Alphacore and its Research Partner, Arizona State University, will develop a framework for self-calibrating sensors, backed by artificial intelligence with in-field calibration capabilities. In Phase I we will prove the feasibility of our approach by modeling MEMS and electronics-based pressure, temperature, strain, and acoustics sensors, designing electrical tests to correlate with physical characteristics, and designing a hardened parametrizable self-test IP. In Phase II we will fabricate test and prototype circuits that implement and validate the work done in Phase I, as well as extend the concepts developed in Phase I to other types of sensors.
Phase I of this program will target capacitive pressure sensors, electronics-based temperature sensors, and a MEMS based acoustic sensors. In developing the self-test IP, Alphacore will make every effort to accommodate a large portion of the commercially available collection of MEMS sensors. The self-test IP specifics will be determined based on research on commercially available devices.
This project will develop methodologies for 2-tier calibration of sensor-based machine learning systems. The goal of sensor front-end calibration is to maintain highest level of sensor performance throughout the operation. To this end, the sensor hardware is monitored and calibrated continuously in real-time based on the readings built-in self-test monitors. These monitors are implemented as electrical excitation units with an area overhead less than 5% and negligible performance impact. The monitors can be used for extracting sensor performance as well as determining an error model to calibrate the software. Sensor hardware calibration can be in terms of changing bias conditions or determining sensor offset and sensitivity that converts the voltage/current reading back to the value of the physical stimulus, i.e., pressure or acceleration.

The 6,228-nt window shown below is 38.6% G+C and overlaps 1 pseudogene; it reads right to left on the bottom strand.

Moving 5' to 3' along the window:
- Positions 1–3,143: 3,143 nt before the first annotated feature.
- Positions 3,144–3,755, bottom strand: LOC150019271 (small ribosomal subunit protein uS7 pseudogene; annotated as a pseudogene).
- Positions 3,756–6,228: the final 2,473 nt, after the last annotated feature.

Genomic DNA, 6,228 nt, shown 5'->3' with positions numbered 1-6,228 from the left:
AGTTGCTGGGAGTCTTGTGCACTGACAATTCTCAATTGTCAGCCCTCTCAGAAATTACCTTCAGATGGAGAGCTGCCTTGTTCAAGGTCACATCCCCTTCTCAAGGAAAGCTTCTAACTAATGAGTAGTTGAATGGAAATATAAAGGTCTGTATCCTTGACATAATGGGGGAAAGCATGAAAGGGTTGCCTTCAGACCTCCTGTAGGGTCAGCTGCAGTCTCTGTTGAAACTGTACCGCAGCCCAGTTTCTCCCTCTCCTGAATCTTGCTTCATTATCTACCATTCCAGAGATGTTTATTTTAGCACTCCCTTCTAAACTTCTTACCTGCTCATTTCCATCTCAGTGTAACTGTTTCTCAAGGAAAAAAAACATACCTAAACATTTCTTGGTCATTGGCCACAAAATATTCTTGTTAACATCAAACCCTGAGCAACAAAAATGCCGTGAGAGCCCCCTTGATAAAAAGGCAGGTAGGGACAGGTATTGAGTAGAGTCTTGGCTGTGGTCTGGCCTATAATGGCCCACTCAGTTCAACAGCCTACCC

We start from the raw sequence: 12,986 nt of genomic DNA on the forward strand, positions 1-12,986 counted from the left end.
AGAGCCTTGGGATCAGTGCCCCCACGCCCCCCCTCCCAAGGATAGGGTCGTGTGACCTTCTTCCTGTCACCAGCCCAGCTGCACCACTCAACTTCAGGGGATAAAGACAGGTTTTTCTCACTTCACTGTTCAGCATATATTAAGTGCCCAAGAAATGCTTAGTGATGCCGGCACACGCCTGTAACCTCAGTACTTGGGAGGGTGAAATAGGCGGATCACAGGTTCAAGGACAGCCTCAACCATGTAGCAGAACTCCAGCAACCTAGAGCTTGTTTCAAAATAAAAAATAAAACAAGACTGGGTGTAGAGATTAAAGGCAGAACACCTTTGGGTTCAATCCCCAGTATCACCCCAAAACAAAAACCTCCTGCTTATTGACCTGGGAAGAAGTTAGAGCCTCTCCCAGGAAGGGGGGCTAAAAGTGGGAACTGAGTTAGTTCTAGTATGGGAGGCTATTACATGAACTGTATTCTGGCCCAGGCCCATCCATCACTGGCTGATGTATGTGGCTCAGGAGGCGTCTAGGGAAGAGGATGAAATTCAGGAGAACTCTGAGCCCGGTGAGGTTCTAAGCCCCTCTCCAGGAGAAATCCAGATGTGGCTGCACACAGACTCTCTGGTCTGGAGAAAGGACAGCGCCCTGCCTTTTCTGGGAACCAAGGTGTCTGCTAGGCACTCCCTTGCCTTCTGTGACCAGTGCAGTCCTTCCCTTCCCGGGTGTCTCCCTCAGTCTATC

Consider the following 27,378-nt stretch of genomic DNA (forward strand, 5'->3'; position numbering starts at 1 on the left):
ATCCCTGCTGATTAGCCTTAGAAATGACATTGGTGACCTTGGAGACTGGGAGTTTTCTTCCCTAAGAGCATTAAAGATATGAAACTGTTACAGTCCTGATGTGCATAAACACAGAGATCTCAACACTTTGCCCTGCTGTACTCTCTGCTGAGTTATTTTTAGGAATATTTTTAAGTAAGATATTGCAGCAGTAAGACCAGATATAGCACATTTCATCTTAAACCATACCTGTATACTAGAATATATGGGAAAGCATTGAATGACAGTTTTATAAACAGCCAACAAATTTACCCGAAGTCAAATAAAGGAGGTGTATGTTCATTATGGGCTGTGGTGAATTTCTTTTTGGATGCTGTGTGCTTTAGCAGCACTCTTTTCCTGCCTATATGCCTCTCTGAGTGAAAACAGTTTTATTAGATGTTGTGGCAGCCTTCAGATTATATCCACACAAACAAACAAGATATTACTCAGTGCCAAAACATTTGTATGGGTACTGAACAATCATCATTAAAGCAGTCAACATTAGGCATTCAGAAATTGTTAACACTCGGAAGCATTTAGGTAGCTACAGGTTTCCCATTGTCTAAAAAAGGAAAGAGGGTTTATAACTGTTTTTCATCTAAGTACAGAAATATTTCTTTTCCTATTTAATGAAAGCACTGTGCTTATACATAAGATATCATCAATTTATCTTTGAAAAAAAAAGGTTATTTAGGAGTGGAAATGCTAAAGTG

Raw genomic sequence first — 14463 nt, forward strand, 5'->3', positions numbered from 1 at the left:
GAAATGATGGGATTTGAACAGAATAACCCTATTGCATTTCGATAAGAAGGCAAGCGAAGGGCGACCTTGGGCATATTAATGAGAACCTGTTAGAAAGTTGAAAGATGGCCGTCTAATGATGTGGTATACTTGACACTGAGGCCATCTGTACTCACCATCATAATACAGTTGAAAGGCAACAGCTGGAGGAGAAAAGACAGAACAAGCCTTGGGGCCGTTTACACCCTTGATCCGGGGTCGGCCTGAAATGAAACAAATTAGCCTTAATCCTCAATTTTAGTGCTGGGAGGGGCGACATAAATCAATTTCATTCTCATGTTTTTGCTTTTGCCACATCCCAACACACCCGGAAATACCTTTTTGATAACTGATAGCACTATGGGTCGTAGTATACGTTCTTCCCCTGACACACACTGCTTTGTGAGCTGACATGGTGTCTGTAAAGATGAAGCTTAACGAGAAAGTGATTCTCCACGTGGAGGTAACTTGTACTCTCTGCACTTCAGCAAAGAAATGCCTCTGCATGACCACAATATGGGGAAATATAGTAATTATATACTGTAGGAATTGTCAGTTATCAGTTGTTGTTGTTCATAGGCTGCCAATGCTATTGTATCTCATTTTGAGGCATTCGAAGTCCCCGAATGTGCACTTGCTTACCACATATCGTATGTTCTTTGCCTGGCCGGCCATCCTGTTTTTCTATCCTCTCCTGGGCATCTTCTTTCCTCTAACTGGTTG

Alphacore’s intelligent sensors will give NASA the ability to monitor the performance and the level of strain within test structures and systems, helping engineers access more accurate info to guide advancements and risk mitigation in future systems designs. Prominent programs include propulsion system testing at Stennis Space Center, Artemis II crew vehicle and Space Launch System, the Lunar Gateway, Moon-to-Mars, and the Origin Space Telescope as well as mission concepts such as the FARSIDE, LUVOIR, HabEx, Lynx X-ray Observatory and AXIS.
Primary customers for monitoring sensor are in testing and designs to modernize defense capabilities like missile launch systems and nanosatellite constellations for hypersonic missile defense. Commercial spaceflight and re-launchable vehicles and satellite-based weather, global intelligence companies, high-speed vehicles, flight control systems, and autonomous vehicles can use proposed sensors.